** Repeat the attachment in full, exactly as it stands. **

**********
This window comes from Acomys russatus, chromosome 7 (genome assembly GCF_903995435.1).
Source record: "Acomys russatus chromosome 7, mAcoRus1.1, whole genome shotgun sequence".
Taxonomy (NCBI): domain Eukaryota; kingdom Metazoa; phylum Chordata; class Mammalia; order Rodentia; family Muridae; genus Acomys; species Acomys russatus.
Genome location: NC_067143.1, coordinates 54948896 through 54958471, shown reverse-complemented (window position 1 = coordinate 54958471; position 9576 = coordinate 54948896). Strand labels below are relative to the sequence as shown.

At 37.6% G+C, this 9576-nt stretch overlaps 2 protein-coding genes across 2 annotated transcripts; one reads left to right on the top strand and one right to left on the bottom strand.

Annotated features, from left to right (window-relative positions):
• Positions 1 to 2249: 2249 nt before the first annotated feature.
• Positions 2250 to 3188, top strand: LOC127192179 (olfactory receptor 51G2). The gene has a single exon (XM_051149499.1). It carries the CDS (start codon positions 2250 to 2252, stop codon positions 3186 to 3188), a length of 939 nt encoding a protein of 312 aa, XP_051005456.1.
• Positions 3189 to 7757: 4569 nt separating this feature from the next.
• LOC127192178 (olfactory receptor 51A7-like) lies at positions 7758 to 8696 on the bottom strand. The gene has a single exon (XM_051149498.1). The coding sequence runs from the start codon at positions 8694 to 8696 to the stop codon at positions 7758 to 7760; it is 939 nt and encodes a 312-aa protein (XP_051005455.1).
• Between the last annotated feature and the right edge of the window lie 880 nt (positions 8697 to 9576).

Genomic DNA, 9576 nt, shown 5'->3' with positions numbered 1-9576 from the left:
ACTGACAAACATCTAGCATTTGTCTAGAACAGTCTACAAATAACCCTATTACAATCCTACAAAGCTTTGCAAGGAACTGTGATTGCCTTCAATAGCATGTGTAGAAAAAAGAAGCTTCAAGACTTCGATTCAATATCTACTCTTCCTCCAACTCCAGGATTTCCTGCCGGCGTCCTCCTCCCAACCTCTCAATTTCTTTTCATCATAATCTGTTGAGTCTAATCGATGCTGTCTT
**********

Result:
This window comes from Acomys russatus, chromosome 7 (genome assembly GCF_903995435.1).
Source record: "Acomys russatus chromosome 7, mAcoRus1.1, whole genome shotgun sequence".
Taxonomy (NCBI): domain Eukaryota; kingdom Metazoa; phylum Chordata; class Mammalia; order Rodentia; family Muridae; genus Acomys; species Acomys russatus.
Genome location: NC_067143.1, coordinates 54948896 through 54958471, shown reverse-complemented (window position 1 = coordinate 54958471; position 9576 = coordinate 54948896). Strand labels below are relative to the sequence as shown.

At 37.6% G+C, this 9576-nt stretch overlaps 2 protein-coding genes across 2 annotated transcripts; one reads left to right on the top strand and one right to left on the bottom strand.

Annotated features, from left to right (window-relative positions):
• Positions 1 to 2249: 2249 nt before the first annotated feature.
• Positions 2250 to 3188, top strand: LOC127192179 (olfactory receptor 51G2). The gene has a single exon (XM_051149499.1). It carries the CDS (start codon positions 2250 to 2252, stop codon positions 3186 to 3188), a length of 939 nt encoding a protein of 312 aa, XP_051005456.1.
• Positions 3189 to 7757: 4569 nt separating this feature from the next.
• LOC127192178 (olfactory receptor 51A7-like) lies at positions 7758 to 8696 on the bottom strand. The gene has a single exon (XM_051149498.1). The coding sequence runs from the start codon at positions 8694 to 8696 to the stop codon at positions 7758 to 7760; it is 939 nt and encodes a 312-aa protein (XP_051005455.1).
• Between the last annotated feature and the right edge of the window lie 880 nt (positions 8697 to 9576).

Genomic DNA, 9576 nt, shown 5'->3' with positions numbered 1-9576 from the left:
ACTGACAAACATCTAGCATTTGTCTAGAACAGTCTACAAATAACCCTATTACAATCCTACAAAGCTTTGCAAGGAACTGTGATTGCCTTCAATAGCATGTGTAGAAAAAAGAAGCTTCAAGACTTCGATTCAATATCTACTCTTCCTCCAACTCCAGGATTTCCTGCCGGCGTCCTCCTCCCAACCTCTCAATTTCTTTTCATCATAATCTGTTGAGTCTAATCGATGCTGTCTT